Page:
Thursday, December 10, 2009


I'm currently in the throws of grading final papers for the class I TA at Duke and the last thing that I need is the internet to distract me. I've been wishing the internet wouldn't be so pervasive so that I can constantly be distracted by music or facebook or buying Christmas gifts or writing blog entries.

I'm sure my wish for technological isolation will seem ironic in a month when I'm in Senegal. From my time in Kenya this summer I learned some low-internet habits that helped me get things done with little to no connection.
1. Plan everything you need to do before you get online. Write emails, know what you're looking for, etc.
2. Bookmark all you important links before going abroad. Even tiny sites can take forever to load.
3. Don't unplug and replug, stay online. Giving up on a slow connection isn't usually worth it. It will always be slow.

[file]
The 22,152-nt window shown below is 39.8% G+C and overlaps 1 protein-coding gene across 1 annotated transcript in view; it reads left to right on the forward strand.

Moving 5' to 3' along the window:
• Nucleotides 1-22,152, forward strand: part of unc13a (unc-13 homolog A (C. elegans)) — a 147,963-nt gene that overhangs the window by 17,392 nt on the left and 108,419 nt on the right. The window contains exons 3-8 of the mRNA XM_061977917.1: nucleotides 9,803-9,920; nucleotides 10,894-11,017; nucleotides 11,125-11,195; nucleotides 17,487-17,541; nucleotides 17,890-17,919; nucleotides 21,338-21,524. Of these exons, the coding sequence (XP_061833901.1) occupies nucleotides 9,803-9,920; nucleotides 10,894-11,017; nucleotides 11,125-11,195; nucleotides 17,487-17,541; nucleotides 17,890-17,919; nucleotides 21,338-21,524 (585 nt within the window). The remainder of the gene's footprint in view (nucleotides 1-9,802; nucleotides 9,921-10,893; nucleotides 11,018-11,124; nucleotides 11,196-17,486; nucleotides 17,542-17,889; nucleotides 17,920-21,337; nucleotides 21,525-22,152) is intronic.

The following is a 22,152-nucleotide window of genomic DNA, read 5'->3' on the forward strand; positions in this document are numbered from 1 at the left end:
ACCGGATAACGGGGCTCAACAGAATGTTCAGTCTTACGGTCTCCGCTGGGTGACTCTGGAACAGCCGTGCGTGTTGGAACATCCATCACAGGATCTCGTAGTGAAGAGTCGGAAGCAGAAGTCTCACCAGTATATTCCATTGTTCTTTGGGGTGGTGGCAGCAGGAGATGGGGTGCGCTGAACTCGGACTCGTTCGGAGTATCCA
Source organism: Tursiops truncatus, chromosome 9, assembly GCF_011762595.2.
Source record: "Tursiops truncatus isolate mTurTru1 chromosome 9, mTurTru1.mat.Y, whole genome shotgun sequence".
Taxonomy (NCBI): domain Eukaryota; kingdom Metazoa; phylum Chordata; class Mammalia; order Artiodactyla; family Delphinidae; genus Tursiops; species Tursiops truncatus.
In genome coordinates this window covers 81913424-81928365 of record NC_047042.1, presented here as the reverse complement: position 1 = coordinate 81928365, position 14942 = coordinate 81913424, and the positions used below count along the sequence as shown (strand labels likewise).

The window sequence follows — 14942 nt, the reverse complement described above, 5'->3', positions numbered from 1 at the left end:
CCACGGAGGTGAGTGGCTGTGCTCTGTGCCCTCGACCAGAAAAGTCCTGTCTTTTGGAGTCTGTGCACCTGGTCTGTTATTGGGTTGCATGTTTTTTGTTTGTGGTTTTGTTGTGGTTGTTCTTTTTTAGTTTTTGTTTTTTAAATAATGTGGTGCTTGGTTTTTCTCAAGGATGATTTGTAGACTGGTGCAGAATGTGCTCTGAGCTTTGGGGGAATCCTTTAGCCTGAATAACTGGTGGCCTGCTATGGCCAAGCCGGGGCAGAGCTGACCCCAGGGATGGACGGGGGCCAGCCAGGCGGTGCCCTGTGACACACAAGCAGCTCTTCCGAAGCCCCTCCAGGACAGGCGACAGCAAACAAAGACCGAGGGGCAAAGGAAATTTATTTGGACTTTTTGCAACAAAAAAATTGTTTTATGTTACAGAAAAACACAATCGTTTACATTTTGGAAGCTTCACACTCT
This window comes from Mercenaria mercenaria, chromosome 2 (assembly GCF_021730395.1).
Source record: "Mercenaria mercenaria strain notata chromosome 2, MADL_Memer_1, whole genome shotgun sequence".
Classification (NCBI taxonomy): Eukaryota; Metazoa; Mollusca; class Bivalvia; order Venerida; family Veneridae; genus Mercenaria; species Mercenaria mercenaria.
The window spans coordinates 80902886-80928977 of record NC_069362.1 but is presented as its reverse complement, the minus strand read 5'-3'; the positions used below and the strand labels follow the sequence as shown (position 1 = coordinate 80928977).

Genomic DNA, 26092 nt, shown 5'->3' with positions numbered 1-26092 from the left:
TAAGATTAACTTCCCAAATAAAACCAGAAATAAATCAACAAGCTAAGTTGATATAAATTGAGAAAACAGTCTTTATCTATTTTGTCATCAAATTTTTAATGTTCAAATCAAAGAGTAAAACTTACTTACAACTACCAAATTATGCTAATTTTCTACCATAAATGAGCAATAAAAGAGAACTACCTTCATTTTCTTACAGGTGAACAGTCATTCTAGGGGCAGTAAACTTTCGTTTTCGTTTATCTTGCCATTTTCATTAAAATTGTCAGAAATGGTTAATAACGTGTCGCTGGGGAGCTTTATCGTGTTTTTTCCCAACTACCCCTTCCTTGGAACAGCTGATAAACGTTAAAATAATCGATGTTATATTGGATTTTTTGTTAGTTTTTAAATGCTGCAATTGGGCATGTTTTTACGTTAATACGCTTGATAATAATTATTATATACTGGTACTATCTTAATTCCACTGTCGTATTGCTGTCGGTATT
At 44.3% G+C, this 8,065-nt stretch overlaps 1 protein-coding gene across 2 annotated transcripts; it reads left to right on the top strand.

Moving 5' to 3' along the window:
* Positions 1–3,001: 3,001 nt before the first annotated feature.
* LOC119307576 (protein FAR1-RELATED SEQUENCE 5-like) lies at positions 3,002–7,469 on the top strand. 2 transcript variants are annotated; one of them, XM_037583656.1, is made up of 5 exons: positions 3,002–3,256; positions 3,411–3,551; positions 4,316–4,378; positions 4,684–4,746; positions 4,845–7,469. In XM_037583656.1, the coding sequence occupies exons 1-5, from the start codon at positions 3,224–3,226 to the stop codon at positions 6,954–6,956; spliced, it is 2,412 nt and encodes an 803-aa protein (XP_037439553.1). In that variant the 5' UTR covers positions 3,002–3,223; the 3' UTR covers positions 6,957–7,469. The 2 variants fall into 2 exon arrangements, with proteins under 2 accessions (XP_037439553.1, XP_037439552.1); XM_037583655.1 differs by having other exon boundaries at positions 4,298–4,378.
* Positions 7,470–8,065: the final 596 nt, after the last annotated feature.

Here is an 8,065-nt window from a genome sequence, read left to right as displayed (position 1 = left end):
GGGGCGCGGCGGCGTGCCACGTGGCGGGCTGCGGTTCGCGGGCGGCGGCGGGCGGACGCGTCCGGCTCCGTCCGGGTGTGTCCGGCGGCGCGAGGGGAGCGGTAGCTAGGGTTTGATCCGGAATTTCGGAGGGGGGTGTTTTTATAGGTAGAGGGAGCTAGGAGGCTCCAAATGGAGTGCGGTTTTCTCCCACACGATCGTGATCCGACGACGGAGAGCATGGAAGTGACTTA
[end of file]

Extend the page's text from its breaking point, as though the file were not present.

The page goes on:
4. Get the right gear. I'm not the person to ask about this, but there are faster and slower ways to connect, and some are cheaper than others. I'm trying to figure out what the best way to connect in Senegal will be. I'm trying to cover all my bases by bringing a Sprint Blackberry 8830 so I can use with a Senegalese number and hopefully get my email.
What I didn't realize before I went to Kenya is that the whole continent of Africa leaves one gasping for a fresh breath of connectivity, not just the rural parts. Even connections in the best malls of Nairobi are slow. Interested in more? Check out this poster on the internet in Africa via Eric and AppAfrica.

There's lots of talk of how 95% of people in Africa have access to a mobile phone. How this works out in reality is a different matter. Phones were guarded like gold in the rural community where I worked in western Kenya.

Good news- Senegal seems to be one of the better connected countries. And there's cables-galore being built in the next few years. Who will use the internet in Africa is another question. Study abroad students aren't a huge market.

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